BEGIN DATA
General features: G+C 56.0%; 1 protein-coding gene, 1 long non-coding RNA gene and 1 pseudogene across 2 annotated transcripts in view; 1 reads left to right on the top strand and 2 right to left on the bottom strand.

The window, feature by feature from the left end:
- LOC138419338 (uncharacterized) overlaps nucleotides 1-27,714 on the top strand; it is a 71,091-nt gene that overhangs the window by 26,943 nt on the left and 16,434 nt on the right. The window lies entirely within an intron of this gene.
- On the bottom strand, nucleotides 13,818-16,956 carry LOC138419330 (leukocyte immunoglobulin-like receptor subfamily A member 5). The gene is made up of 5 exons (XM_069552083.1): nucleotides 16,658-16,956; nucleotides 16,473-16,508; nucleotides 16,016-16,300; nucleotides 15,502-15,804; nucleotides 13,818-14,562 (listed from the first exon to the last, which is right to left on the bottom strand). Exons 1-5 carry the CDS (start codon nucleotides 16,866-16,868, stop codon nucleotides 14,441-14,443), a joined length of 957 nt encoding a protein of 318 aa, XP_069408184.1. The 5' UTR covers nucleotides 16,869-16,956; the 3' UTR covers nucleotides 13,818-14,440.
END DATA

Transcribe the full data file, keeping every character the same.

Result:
General features: G+C 56.0%; 1 protein-coding gene, 1 long non-coding RNA gene and 1 pseudogene across 2 annotated transcripts in view; 1 reads left to right on the top strand and 2 right to left on the bottom strand.

The window, feature by feature from the left end:
- LOC138419338 (uncharacterized) overlaps nucleotides 1-27,714 on the top strand; it is a 71,091-nt gene that overhangs the window by 26,943 nt on the left and 16,434 nt on the right. The window lies entirely within an intron of this gene.
- On the bottom strand, nucleotides 13,818-16,956 carry LOC138419330 (leukocyte immunoglobulin-like receptor subfamily A member 5). The gene is made up of 5 exons (XM_069552083.1): nucleotides 16,658-16,956; nucleotides 16,473-16,508; nucleotides 16,016-16,300; nucleotides 15,502-15,804; nucleotides 13,818-14,562 (listed from the first exon to the last, which is right to left on the bottom strand). Exons 1-5 carry the CDS (start codon nucleotides 16,866-16,868, stop codon nucleotides 14,441-14,443), a joined length of 957 nt encoding a protein of 318 aa, XP_069408184.1. The 5' UTR covers nucleotides 16,869-16,956; the 3' UTR covers nucleotides 13,818-14,440.